Cardiopulmonary resuscitation (CPR) is a life-saving technique used to restore the circulation of blood and oxygen to the heart and brain in a person who has experienced cardiac arrest. The history of CPR dates back to the 18th century, when the French physician Jean-Baptiste Denys performed the first recorded resuscitation using mouth-to-mouth ventilation.

However, the modern version of CPR as we know it today was developed in the 1950s and 1960s. In 1956, Dr. Peter Safar, an anesthesiologist, and James Elam, a researcher, conducted experiments on animals to determine the most effective way to revive a stopped heart. They found that chest compressions and mouth-to-mouth ventilation were most effective in restoring circulation.

In 1960, the American Heart Association (AHA) established guidelines for CPR, which included chest compressions and mouth-to-mouth ventilation. Over the next few decades, CPR techniques continued to evolve, and in the 1980s, CPR training became widely available to the public.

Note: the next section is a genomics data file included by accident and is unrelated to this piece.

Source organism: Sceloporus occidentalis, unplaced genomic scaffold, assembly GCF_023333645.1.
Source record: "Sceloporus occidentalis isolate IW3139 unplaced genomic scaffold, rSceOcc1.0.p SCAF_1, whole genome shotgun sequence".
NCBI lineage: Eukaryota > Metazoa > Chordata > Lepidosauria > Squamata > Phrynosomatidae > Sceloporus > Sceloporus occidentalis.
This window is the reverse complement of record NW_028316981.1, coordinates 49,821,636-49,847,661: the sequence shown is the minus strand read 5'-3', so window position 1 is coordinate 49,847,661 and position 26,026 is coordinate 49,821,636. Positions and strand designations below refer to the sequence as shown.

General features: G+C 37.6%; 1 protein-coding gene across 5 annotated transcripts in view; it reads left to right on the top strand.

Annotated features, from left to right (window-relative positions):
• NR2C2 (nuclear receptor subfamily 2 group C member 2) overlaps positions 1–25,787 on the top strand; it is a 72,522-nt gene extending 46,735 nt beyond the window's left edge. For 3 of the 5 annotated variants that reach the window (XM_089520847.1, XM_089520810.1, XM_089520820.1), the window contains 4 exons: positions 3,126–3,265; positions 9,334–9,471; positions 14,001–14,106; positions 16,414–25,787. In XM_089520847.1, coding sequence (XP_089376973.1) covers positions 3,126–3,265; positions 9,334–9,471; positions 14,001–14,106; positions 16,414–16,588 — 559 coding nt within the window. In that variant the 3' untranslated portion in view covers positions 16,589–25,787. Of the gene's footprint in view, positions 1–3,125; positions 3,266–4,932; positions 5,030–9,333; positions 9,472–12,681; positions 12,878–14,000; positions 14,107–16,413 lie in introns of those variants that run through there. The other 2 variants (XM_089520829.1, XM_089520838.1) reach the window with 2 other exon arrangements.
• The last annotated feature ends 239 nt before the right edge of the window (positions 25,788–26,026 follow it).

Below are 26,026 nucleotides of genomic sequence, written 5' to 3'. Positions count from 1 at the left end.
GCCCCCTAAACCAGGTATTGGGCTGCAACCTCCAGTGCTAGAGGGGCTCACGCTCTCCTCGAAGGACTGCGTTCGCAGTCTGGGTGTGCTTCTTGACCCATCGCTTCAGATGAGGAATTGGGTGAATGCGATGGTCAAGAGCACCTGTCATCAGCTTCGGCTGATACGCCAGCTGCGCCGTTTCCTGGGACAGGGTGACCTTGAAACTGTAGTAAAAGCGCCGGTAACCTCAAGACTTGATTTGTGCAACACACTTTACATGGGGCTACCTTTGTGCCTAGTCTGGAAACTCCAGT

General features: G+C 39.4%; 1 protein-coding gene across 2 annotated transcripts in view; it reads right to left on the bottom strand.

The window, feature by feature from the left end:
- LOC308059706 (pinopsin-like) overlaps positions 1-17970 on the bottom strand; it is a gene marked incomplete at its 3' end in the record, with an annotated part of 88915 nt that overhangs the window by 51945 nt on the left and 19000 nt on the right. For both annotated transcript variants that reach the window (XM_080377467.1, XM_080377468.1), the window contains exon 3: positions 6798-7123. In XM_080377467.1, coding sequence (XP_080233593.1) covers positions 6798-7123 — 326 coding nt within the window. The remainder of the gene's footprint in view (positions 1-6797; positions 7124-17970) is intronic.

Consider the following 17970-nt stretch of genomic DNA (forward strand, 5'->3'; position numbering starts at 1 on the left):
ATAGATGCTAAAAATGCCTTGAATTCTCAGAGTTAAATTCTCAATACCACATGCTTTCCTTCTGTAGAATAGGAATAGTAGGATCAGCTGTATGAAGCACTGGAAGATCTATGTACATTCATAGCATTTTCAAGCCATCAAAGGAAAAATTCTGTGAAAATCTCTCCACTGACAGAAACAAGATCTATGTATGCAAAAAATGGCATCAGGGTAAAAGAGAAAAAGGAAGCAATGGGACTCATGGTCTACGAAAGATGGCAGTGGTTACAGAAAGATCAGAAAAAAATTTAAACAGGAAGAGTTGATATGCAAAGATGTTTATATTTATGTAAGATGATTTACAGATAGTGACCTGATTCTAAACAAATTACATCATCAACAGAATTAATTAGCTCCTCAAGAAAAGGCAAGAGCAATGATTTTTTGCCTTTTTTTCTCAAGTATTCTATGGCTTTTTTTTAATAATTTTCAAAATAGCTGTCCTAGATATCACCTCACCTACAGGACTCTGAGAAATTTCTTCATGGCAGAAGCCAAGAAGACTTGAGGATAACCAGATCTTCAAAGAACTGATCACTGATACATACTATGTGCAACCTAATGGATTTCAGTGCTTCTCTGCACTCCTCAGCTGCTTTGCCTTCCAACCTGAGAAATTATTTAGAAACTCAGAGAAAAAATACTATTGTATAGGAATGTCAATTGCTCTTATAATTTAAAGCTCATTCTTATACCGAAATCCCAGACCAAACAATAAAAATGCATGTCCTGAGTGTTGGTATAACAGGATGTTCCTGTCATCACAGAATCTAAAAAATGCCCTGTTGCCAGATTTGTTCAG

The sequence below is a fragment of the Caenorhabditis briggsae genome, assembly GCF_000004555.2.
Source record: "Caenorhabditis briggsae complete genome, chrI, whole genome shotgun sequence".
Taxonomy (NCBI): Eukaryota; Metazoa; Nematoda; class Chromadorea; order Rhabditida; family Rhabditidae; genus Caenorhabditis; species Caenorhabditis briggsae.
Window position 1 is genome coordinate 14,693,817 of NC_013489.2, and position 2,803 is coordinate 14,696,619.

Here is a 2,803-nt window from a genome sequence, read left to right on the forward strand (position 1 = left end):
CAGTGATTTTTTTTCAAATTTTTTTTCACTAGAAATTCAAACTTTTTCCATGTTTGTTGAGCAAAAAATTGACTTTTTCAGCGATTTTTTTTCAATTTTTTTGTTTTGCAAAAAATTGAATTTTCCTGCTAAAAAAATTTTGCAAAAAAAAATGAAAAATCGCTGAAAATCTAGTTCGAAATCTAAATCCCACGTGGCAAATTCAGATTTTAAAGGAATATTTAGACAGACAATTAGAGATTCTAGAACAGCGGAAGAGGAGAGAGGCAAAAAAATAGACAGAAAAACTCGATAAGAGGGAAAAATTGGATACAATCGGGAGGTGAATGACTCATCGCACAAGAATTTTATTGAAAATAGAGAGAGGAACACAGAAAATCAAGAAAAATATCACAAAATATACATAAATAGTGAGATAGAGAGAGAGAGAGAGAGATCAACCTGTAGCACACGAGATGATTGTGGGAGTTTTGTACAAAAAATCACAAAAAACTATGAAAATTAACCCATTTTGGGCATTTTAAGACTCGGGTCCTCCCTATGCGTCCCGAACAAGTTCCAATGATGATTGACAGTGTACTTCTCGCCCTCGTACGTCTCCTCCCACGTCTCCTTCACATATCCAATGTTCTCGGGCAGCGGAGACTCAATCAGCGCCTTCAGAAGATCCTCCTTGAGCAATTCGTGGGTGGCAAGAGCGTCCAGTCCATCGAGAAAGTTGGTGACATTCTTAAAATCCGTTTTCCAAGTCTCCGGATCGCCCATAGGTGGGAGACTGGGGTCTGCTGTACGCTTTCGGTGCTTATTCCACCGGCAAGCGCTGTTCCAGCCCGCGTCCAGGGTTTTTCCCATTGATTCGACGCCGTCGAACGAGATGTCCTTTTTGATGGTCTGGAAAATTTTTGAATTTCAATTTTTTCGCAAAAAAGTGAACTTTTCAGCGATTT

In recent years, the emphasis has shifted from mouth-to-mouth ventilation to hands-only CPR, where chest compressions are given without rescue breathing. The AHA now recommends that laypeople use hands-only CPR in the case of an adult cardiac arrest, as the most important step in saving a life is to restore blood circulation through chest compressions.

Today, CPR is a critical component of emergency medical services and is taught to millions of people around the world. The continued evolution of CPR has saved countless lives, and it remains an essential tool in the fight against sudden cardiac arrest.